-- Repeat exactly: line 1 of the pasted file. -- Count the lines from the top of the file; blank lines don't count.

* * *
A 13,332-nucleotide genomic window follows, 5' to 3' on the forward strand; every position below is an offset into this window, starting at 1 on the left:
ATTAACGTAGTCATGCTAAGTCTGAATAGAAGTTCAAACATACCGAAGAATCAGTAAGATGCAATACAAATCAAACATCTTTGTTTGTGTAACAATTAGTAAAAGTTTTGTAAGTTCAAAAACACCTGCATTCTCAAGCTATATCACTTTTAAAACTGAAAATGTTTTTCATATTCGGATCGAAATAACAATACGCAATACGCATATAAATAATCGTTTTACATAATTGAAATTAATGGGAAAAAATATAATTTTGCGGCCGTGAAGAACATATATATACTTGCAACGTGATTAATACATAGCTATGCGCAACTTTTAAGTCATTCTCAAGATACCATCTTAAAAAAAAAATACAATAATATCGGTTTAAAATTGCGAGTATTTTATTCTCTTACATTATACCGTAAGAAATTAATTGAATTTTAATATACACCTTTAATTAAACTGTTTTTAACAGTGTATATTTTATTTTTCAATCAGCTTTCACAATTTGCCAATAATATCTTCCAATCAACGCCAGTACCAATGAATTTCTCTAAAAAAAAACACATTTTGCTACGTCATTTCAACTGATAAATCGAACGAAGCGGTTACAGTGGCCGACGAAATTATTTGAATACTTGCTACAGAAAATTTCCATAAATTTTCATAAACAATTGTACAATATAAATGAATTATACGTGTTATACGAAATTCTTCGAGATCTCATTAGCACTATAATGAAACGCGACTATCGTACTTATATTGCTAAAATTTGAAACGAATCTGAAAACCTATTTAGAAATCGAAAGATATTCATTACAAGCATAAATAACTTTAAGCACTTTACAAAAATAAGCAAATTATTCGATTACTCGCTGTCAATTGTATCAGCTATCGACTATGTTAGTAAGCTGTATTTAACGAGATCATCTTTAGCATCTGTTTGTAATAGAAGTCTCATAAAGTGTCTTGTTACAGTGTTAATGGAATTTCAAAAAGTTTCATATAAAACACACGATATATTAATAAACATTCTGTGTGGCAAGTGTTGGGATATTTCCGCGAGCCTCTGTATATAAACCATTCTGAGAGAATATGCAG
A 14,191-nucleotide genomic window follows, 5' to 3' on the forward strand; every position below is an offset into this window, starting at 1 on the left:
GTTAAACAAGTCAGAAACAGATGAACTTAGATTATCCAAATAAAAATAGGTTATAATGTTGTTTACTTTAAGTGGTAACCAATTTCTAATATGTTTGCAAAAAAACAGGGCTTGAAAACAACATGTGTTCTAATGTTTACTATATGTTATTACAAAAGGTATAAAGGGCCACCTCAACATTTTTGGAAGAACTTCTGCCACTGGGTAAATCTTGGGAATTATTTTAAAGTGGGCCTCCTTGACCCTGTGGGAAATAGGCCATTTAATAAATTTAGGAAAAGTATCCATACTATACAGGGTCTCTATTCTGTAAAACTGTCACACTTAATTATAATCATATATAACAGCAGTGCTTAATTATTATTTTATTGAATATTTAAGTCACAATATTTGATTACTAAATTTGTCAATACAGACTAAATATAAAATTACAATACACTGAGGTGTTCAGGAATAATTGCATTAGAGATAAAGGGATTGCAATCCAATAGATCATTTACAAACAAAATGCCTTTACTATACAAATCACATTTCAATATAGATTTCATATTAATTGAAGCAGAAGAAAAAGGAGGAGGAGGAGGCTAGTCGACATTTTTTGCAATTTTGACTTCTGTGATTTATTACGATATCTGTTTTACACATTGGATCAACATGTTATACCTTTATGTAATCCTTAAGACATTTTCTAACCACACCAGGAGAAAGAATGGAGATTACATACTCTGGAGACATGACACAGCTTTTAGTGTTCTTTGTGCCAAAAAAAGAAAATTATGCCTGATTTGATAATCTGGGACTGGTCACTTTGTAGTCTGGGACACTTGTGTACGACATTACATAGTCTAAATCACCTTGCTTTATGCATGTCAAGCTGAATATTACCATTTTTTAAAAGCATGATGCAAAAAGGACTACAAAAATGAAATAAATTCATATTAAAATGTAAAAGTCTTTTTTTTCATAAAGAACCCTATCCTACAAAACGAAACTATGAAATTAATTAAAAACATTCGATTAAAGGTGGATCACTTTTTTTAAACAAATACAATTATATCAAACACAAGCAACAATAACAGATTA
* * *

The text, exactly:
A 13,332-nucleotide genomic window follows, 5' to 3' on the forward strand; every position below is an offset into this window, starting at 1 on the left: